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The dam, as of 2017. Photo: Gioia Forster/picture alliance via Getty Images

Officials from Ethiopia, Egypt and Sudan convened in Washington today ahead of the Jan. 15 deadline they set to reach a deal on what will be Africa’s largest hydropower dam.

Driving the news: Ethiopia, which began construction of the Grand Ethiopian Renaissance Dam in 2011, considers it both a major economic opportunity and a matter of national pride. It plans to start filling the dam within months.

  • Egypt considers the dam an existential threat, as the country is facing water scarcity already and is almost entirely dependent on the Nile. It wants the dam filled much more slowly.
  • All sides have said they want a deal this week. However, Ethiopian Prime Minister Abiy Ahmed's request yesterday that South African President Cyril Ramaphosa mediate the dispute seemed to indicate much remained to be settled.

What to watch: “If the dispute is not resolved by Jan. 15 the nations will have several options ... from using an international mediator to involving the heads of states,” per Reuters.

Go deeper

6 hours ago - World

Top general: U.S. losing time to deter China

Stanley McChrystal. Photo: Alex Wong/Getty Images

Stanley McChrystal, a top retired general and Biden adviser, tells Axios that "China's military capacity has risen much faster than people appreciate," and the U.S. is running out of time to counterbalance that in Asia and prevent a scenario such as it seizing Taiwan.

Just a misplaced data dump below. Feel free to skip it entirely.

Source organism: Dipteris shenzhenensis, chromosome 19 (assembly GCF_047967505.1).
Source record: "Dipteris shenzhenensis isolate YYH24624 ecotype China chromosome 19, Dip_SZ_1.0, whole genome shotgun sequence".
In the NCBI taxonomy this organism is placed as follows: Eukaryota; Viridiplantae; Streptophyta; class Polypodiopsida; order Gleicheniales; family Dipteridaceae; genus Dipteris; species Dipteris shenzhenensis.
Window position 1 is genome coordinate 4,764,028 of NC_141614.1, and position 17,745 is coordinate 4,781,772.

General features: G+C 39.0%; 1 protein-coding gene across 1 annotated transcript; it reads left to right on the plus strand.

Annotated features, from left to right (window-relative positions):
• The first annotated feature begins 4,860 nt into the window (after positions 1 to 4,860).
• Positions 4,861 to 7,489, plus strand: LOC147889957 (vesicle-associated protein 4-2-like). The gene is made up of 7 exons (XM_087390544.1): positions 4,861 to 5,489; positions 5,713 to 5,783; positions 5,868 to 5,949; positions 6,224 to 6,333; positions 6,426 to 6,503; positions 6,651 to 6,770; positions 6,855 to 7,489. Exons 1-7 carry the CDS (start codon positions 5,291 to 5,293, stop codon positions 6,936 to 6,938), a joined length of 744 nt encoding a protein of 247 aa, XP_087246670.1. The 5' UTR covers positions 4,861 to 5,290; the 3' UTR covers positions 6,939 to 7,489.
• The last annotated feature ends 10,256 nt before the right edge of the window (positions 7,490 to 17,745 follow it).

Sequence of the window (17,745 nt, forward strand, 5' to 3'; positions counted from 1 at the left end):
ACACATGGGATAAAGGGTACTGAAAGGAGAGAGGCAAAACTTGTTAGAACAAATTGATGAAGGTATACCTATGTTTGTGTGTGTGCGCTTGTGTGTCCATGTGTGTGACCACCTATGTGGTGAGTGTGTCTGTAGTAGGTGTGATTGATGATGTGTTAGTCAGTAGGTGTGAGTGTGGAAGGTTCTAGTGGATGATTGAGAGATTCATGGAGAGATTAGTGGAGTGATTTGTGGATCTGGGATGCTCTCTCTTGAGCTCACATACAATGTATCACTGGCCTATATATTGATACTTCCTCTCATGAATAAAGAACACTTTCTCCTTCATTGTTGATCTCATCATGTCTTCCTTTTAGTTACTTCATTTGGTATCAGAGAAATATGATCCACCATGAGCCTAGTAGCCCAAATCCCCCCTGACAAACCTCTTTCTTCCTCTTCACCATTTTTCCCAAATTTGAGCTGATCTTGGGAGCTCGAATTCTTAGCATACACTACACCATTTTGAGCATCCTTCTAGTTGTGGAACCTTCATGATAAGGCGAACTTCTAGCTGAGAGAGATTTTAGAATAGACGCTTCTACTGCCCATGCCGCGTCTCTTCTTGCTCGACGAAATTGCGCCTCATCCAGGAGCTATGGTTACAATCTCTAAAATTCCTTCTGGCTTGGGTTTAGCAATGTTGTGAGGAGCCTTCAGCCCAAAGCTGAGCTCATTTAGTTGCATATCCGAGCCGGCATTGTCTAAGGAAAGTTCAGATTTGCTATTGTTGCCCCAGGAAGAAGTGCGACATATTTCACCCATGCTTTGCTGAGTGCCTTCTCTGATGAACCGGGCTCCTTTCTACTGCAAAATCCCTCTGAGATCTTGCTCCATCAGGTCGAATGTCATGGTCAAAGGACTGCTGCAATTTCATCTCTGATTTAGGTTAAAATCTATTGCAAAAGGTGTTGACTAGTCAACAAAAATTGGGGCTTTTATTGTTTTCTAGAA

Why it matters: McChrystal, the former commander of U.S. and NATO forces in Afghanistan, recently briefed the president-elect as part of his cabinet of diplomatic and national security advisers. President-elect Joe Biden is considering which Trump- or Obama-era approaches to keep or discard, and what new strategies to pursue.

Progressives shift focus from Biden's Cabinet to his policy agenda

Joe Biden giving remarks in Wilmington, Del., last month. Photo: Roberto Schmidt/AFP via Getty Images

Some progressives tell Axios they believe the window for influencing President-elect Joe Biden’s Cabinet selections has closed, and they’re shifting focus to policy — hoping to shape Biden's agenda even before he’s sworn in.

Why it matters: The left wing of the party often draws attention for its protests, petitions and tweets, but this deliberate move reflects a determination to move beyond some fights they won't win to engage with Biden strategically, and over the long term.

Dave Lawler, author of World
8 hours ago - World

Venezuela's predictable elections herald an uncertain future

The watchful eyes of Hugo Chávez on an election poster in Caracas. Photo: Cristian Hernandez/AFP via Getty

Venezuelans will go to the polls on Sunday, Nicolás Maduro will complete his takeover of the last opposition-held body, and much of the world will refuse to recognize the results.

The big picture: The U.S. and dozens of other countries have backed an opposition boycott of the National Assembly elections on the grounds that — given Maduro's tactics (like tying jobs and welfare benefits to voting), track record, and control of the National Electoral Council — they will be neither free nor fair.